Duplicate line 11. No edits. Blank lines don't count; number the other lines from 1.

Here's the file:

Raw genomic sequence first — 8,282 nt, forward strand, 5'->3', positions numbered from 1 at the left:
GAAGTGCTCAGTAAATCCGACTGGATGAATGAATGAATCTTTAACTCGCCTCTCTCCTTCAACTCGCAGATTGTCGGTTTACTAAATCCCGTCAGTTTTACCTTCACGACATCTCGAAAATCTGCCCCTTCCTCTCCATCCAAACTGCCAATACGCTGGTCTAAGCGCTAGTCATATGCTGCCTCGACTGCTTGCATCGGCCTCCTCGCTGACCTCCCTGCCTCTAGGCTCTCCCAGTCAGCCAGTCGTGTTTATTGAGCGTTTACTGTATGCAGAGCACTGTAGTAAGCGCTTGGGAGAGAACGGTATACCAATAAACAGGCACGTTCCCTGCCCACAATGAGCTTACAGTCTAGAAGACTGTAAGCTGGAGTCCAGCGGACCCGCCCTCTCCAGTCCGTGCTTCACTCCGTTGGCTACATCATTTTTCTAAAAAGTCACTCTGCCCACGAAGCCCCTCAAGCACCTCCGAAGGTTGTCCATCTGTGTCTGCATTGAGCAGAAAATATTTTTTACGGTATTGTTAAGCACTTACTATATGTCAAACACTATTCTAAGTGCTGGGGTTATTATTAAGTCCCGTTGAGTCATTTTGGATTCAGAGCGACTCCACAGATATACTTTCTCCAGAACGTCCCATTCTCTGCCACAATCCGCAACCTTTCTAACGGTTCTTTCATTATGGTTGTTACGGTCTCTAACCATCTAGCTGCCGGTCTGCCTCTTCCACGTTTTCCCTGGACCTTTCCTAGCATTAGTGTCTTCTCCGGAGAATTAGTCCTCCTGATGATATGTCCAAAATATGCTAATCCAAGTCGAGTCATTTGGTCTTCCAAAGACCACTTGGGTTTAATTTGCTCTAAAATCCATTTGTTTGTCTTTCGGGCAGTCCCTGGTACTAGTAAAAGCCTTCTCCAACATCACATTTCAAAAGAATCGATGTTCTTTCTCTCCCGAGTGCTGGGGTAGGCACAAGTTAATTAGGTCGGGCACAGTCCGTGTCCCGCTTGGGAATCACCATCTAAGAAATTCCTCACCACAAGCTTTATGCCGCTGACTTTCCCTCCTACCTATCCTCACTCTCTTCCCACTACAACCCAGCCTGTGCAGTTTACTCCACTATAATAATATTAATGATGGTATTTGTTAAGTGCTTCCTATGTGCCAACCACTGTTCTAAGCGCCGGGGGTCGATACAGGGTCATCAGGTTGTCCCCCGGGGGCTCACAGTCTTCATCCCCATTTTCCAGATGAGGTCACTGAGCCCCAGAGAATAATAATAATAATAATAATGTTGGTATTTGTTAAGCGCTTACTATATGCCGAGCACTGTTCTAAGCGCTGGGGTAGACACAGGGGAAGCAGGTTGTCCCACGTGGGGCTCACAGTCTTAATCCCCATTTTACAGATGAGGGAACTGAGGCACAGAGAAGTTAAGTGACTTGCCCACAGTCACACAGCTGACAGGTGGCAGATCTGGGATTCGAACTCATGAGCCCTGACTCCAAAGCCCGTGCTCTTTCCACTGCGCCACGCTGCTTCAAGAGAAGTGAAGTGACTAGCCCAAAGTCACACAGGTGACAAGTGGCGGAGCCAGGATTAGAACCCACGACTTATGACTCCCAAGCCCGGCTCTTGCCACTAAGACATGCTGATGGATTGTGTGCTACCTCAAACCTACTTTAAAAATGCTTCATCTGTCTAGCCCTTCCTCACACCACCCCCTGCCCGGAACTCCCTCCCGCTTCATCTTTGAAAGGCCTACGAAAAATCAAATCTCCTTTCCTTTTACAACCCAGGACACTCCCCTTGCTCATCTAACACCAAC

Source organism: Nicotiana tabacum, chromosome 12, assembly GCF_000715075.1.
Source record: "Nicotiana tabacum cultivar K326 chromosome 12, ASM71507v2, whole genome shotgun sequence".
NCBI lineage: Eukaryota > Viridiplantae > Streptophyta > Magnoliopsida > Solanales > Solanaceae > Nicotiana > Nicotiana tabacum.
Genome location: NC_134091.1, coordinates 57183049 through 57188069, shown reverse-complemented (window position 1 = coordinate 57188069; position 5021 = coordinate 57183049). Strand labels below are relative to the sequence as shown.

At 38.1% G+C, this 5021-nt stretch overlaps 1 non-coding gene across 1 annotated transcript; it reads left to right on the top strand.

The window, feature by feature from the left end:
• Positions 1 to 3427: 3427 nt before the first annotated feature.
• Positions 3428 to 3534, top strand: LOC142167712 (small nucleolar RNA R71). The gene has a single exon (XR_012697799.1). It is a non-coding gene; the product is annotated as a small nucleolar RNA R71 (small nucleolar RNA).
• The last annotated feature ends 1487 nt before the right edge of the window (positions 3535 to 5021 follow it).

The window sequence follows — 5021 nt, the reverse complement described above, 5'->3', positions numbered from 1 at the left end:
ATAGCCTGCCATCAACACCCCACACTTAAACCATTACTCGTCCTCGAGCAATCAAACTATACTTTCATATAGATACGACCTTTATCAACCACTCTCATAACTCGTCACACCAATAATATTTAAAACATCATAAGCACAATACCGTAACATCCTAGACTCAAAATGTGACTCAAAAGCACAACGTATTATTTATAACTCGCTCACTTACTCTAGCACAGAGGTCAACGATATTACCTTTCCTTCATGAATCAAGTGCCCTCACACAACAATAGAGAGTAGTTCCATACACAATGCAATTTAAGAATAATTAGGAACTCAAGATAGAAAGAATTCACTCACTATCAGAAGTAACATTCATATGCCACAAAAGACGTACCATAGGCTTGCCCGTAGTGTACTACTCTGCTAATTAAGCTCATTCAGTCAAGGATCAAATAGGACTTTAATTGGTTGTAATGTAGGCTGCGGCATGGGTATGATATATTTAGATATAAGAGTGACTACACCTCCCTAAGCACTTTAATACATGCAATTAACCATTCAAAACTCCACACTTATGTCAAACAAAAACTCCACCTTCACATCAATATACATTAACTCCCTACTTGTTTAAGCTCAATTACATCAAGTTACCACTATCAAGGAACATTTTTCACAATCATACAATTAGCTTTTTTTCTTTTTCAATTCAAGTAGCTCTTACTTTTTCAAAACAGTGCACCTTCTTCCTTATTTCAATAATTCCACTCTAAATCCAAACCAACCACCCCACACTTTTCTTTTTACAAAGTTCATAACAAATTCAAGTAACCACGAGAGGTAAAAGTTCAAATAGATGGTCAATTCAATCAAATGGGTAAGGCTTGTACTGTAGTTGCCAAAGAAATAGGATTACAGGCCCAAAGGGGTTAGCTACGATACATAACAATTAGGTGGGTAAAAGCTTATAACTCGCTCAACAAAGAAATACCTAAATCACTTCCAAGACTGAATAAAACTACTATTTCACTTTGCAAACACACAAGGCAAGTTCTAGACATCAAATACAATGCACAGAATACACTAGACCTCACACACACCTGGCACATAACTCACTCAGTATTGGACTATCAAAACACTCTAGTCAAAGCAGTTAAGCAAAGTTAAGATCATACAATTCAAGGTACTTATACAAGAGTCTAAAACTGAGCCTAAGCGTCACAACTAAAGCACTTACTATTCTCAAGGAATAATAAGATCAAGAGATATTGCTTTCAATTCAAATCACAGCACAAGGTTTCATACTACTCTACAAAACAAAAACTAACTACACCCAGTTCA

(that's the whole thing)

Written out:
• The last annotated feature ends 1487 nt before the right edge of the window (positions 3535 to 5021 follow it).